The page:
Happy New Year

I hope you all had a Merry Xmas and a Happy New Year.

I don't have anything particularly interesting to talk about at the moment, so I thought I'd take the chance to talk about what I got up to over the "break".

Most of my Xmas and New Year was spent drink driving... not me, but my clients.  I was on duty Xmas Day and had a couple of calls for drink drivers who were denying being the driver and who the police had decided to interview (no idea why since they hardly ever seem to interview them at any other time even when they do deny driving).

As a firm believer in seasonality I took the regular clamp down on drink driving as a chance to set up a little website to attract some more business, which didn't turn out so bad.  As a result I have been thinking quite a lot about drink driving this festive season, although I am quite please that none of my clients have actually managed to hurt anybody on the roads, unlike one chap I saw in court today who mowed a pedestrian down while both drunk and disqualified!

Aside from drink drivers I have also spent the break dealing with the other big Xmas past time - beating up your loved ones!  I've had about 6 domestic violence cases over the last week ranging form the moderately serious to the sort where I'm scratching my head as to why he was arrested, more about that in a moment.  Most of the cases were what you'd expect, a man assaulting his female partner - the most serious of which was a threat to choke the victim. 

All of them involved the same combination of triggers: 1. Close proximity for a long period or time; and 2. Lots and lots of booze, in fact so much booze that most of the clients (and complainants) were unable to give full accounts of what had happened.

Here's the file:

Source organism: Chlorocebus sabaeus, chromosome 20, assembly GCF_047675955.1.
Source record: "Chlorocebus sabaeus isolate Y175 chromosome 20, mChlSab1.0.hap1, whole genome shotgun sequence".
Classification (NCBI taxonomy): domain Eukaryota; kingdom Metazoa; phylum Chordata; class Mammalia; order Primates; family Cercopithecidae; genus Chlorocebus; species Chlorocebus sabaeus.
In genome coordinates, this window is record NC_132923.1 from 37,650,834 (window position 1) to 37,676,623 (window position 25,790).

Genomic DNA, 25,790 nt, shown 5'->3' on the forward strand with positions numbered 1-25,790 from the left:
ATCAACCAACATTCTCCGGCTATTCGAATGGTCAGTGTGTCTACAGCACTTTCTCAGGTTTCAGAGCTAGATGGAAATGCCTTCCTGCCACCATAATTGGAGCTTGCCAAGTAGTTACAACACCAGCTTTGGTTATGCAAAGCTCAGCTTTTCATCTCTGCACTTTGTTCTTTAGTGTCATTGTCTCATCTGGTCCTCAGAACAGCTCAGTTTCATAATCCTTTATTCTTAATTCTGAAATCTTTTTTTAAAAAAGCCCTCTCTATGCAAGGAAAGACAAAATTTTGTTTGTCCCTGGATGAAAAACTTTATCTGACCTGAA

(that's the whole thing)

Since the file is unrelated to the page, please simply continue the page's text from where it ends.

One case is worth mentioning in the "I can't understand why he was arrested" category.  Police are called by a wife who says she's been assaulted by her husband.  Police arrive and the wife gives her account, which is that her husband had been in contact with his ex so the ex could have contact with their kids who live with him.  Current wife doesn't like this and says she flew off the handle and attacked her husband initially with fists and then when he put his hand up to ward off her blows she bit him.  Shortly after she told police that she threw a glass bottle at him, which broke a window.

He gave an identical account in all respects except he says she threw his mobile telephone, destroying it along with the window, and not a bottle.

For reasons I cannot fathom the police arrested him, held him in a cell for 14 hours and then interviewed him during which they asked virtually no questions.  He gave his account and the officer said, "that's what she told us", quickly read her account then ended the interview and NFA'd the case!


  1. Perhaps they thought that the two of them shouldn't be left together?
    although why they didn't arrest *her*... Could they have done so, if he didn't reuqest it / want to press charges?

    1. Assault is a criminal offence. My (lay) understanding is that that means it is a matter between the crown and the defendant. The victim isn't a party, so their wishes are of no legal consequence (although obviously without their testimony the trial won't last very long).

      Perhaps they thought he might have coerced her into changing her story before they arrived, and were expecting to get slightly different versions of a made up story. When they got the same version, they realised it must have been the truth.

    2. Bagpuss, yes they could have arrested her. The police don't need a complaint to have been made to arrest somebody providing the office has ground to believe a crime has taken place and arrest is necessary.

      Anon, I didn't get the impression from the officers that they were looking out for anything like that, but you do make a very good point.

    3. Without going into details, but similar circumstances, I asked the attending policeman why she was not arrested. His answer? 'Because she phoned us first'


Post a Comment

Popular posts from this blog

How do the police decide whether to charge a suspect?

Driving without insurance

National Identity Cards